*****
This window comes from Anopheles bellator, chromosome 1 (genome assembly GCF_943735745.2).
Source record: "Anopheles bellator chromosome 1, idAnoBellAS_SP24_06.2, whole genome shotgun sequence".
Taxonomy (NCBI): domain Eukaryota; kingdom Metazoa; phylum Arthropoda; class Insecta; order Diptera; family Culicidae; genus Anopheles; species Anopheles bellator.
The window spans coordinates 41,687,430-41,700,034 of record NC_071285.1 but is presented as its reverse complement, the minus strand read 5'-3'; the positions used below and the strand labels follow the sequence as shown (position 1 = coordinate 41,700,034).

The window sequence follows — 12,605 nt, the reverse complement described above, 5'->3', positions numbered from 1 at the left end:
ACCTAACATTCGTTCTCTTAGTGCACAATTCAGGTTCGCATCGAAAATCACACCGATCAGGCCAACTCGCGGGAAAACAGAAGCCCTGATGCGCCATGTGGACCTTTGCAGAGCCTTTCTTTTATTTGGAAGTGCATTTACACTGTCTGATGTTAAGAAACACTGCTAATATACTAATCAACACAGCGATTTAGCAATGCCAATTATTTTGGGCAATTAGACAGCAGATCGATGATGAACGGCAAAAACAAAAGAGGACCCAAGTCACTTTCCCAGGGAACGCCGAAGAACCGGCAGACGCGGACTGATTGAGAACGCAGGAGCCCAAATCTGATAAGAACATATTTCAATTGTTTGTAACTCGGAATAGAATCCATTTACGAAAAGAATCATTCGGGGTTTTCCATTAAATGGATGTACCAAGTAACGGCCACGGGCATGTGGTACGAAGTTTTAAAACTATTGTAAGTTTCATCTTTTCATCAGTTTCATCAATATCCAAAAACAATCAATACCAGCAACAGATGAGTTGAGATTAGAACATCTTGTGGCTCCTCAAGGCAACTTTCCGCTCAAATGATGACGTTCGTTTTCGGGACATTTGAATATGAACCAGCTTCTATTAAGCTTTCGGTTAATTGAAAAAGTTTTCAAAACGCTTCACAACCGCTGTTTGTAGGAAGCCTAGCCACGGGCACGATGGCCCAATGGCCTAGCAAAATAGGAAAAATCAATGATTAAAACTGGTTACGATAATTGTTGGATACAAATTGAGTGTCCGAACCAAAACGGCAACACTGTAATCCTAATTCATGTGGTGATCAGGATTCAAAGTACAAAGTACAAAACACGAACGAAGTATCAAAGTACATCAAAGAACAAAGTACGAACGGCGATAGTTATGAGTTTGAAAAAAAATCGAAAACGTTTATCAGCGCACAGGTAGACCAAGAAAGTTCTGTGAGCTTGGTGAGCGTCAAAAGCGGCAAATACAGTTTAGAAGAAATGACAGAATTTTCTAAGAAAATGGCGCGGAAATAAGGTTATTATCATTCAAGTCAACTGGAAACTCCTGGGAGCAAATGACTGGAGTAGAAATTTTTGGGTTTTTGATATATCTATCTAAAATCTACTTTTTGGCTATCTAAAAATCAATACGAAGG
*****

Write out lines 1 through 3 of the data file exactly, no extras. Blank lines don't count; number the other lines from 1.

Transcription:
This window comes from Anopheles bellator, chromosome 1 (genome assembly GCF_943735745.2).
Source record: "Anopheles bellator chromosome 1, idAnoBellAS_SP24_06.2, whole genome shotgun sequence".
Taxonomy (NCBI): domain Eukaryota; kingdom Metazoa; phylum Arthropoda; class Insecta; order Diptera; family Culicidae; genus Anopheles; species Anopheles bellator.